Monday, July 22, 2024
HomeWorldA Window Into Chinese Government Has Now Slammed Shut

A Window Into Chinese Government Has Now Slammed Shut


For more than 30 years, the Chinese premier’s annual news conference was the only time that a top leader took questions from journalists about the state of the country. It was the only occasion for members of the public to size up for themselves China’s No. 2 official. It was the only moment when some Chinese might feel a faint sense of political participation in a country without elections.

On Monday, China announced that the premier’s news conference, marking the end of the country’s annual rubber-stamp legislature, will no longer be held. With that move, an important institution of China’s reform era was no more.

“Welcome to the Democratic People’s Republic of Korea,” a commenter wrote on the social media platform Weibo, reflecting the sentiment that China increasingly resembles its dictatorial, hermitic neighbor. The search term “news conference” was censored on Weibo, and very few comments remained by Monday evening Beijing time.

Although increasingly scripted, the premier’s news conference at the National People’s Congress was watched by the Chinese public and the world’s political and business elite for signs of economic policy shifts and, occasionally, high-level power plays taking place beneath the surface.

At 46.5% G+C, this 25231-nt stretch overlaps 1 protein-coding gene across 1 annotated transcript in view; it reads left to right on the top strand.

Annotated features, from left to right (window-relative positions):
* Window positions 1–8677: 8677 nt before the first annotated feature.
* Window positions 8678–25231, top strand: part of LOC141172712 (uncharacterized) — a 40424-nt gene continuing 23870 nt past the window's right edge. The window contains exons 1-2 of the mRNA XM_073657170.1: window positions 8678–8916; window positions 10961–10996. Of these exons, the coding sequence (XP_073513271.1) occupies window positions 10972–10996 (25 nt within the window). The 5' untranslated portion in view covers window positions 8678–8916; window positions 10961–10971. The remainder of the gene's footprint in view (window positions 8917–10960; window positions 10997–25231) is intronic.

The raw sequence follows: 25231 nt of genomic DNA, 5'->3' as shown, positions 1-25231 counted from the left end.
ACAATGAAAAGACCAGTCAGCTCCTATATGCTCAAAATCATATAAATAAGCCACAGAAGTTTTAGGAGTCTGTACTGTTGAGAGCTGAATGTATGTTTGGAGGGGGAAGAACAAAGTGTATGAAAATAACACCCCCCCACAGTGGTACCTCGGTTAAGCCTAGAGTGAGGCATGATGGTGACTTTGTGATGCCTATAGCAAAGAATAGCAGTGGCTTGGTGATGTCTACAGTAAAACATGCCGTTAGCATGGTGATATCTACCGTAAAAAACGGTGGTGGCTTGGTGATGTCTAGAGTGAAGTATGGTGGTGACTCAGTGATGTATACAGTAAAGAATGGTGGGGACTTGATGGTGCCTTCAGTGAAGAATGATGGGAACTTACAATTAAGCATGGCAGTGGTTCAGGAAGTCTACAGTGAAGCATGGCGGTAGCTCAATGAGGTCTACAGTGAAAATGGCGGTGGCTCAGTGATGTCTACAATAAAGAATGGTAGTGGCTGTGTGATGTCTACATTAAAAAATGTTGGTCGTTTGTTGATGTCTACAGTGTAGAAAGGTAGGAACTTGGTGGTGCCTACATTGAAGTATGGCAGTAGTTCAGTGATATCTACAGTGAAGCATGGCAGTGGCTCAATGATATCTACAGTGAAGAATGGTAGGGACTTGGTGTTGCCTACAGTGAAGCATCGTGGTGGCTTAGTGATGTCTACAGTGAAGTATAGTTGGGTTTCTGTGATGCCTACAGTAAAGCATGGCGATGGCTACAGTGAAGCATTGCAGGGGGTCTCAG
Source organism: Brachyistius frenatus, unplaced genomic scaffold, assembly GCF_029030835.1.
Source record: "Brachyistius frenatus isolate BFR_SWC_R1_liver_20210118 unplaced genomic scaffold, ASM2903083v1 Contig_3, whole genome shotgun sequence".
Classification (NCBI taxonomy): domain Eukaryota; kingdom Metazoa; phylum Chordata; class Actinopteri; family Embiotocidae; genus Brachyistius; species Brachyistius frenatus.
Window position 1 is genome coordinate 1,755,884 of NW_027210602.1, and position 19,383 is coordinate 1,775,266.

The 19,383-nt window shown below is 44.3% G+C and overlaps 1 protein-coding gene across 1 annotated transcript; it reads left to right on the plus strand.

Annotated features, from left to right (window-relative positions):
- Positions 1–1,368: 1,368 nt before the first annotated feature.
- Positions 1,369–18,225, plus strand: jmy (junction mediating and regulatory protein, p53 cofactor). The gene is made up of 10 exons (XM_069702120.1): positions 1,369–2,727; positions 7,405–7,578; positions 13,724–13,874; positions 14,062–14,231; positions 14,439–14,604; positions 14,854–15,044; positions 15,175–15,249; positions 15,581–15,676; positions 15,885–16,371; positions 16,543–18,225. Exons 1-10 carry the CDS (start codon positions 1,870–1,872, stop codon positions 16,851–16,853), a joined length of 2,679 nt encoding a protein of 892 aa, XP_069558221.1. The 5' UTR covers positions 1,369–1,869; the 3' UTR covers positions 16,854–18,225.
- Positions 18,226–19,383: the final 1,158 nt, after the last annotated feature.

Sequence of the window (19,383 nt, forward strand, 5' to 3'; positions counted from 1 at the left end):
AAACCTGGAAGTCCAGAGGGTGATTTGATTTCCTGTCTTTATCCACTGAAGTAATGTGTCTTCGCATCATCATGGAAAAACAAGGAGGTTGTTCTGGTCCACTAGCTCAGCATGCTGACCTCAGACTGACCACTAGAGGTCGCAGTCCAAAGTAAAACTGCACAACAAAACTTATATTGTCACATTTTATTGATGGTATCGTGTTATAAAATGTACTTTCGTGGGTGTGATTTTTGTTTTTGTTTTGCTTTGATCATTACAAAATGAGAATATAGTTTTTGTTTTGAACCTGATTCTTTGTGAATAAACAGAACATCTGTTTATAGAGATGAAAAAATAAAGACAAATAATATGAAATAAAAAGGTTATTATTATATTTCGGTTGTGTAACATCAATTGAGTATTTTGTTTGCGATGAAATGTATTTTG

“As stage-managed as it was, it was a window to see how official China works and how official China explains itself to the Chinese people and to the wider world,” said Charles Hutzler, a former colleague of mine who attended 24 premier pressers since 1988 as a journalist for the Voice of America, The Associated Press and The Wall Street Journal.

The decision to do away with the news conference reflects the dire economic conditions China is facing and the leadership’s growing tendency to put the country into a black box. And there is the obvious takeaway: Xi Jinping, China’s top leader, is the only one in charge of a country of 1.4 billion people.

The demise of the news conference also erased the last vestiges of the reform era.

In the 1990s and 2000s, China had two major television events every year: the annual TV gala of the Lunar New Year and the annual news conference with the premier. (Think of the Super Bowl and the Oscars in the United States, and even more so because China had few TV channels and the internet was new.)